Author Archives: Qianyu Fang

“Digital Media” is All Material

The last paragraph of the article mentioned an example: “Exploring these entanglements reveals that we carry with us microelectronics devices that are not only hewn from African tungsten, South American copper, and Chinese rare earth elements but that contain the refined remnants of prehistoric life.[1]”

A study collects the information about where does 62 elecments of our phone come from. Top3 iron producers: China (44%), Australia (20%), Brazil (12%); Top3 Copper producers: Chile (30%), China (9%), Peru (8.5%); Top 3 Aluminum producers: China (50%), Russia (7%), Canada (5%); Top 3 Nickel producers: Philippines (21%), Russia (9.5%), Canada (9.5%); Top 3 rare earth producers: China (90-95%), Australia (3-9%), United States (~1-4%).[2]

fig.1 Where do rare earths come from? ( Image from

It makes me think that when we use our cellphones; we are not simply using an object; we are using resources all around the world, which means that we are connected to globalized space. It also means that we are consuming resources generated in the past, which refers to our current life to geological time. All these happen physically, not digitally. We also need to think that if we are using resources generated in the past, the future generation also needs to use resources that are generated today. So potentially, what we are doing is influencing future life. In short, no one is isolated in time and space.

But considering we cannot change history and what we or our society already did, It is worth making more people realize. As a student who studies New Media, which is regarded as “digital media”, we must give up thinking that media is virtuality or immateriality. Instead, We must critically think about material culture in a globalized spatial scales and geological time scales.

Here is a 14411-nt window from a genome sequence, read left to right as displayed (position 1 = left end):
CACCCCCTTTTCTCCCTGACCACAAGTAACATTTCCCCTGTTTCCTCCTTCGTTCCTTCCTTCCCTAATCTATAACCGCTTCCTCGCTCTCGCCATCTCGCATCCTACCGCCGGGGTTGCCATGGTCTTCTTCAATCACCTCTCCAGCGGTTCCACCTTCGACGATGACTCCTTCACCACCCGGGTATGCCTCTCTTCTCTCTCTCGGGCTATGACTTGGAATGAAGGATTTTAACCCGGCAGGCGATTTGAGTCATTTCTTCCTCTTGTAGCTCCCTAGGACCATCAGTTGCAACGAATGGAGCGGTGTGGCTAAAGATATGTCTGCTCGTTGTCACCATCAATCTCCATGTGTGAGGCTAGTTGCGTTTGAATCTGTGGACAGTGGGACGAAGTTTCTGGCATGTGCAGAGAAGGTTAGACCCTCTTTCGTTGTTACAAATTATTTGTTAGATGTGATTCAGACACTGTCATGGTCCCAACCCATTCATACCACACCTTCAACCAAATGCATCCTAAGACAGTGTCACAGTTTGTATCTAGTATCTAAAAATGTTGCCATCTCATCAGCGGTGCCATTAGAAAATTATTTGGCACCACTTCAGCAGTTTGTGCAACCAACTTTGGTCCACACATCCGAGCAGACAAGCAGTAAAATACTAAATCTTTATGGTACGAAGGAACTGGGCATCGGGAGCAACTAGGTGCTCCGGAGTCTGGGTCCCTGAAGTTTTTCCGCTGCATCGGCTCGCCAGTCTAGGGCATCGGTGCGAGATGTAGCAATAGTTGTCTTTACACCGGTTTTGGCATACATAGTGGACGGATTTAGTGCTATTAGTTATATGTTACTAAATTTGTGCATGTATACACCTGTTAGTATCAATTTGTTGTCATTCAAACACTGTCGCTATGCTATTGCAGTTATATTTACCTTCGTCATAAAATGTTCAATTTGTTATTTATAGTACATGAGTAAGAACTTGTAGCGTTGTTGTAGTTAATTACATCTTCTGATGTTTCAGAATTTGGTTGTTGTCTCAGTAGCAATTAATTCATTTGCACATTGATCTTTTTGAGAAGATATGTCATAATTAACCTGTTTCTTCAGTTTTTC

About the final project of this course, I would like to make a project that demonstrates to people how material our “digital” media is, and also, how new “New Media” could be in the future context.



[1] Sy Taffel, Technofossile of The Anthropocene.

[2] Where does phone come from?

Digital Media Exists Materially

Thermal manipulation is essential in transforming raw material into media and maintaining media work regularly[1]. When I saw the term “thermal manipulation” for the first time, I was at home with my air conditioner on, and I always appreciate the inventor of air conditioners. After reading the article, I realize that instead of designing for humans who are afraid of heat, it was designed to cool media printers and lithographers in the first place.

I feel surprised how complicated it can be only to maintain the media stable. When I use digital devices on a daily basis, I did not realize the complicated process behind them. Although those screens and devices seem harmless and green, digital media exists materially. It produces heat and makes up of a lot of materials. My former company has a sign next to a printer and papers: If you can send a document digitally, please do not use paper. But is digital documentation more environmentally friendly? We know that using too many papers can harm our forests, but digital communication, documentation, storage, also cause heat produce, waste of earth’s raw material. Which one is a more harmless way for us to do? From fig 1., we can see that electric consumption is increasing[2], so is it a worse way to use digital paper instead of physical?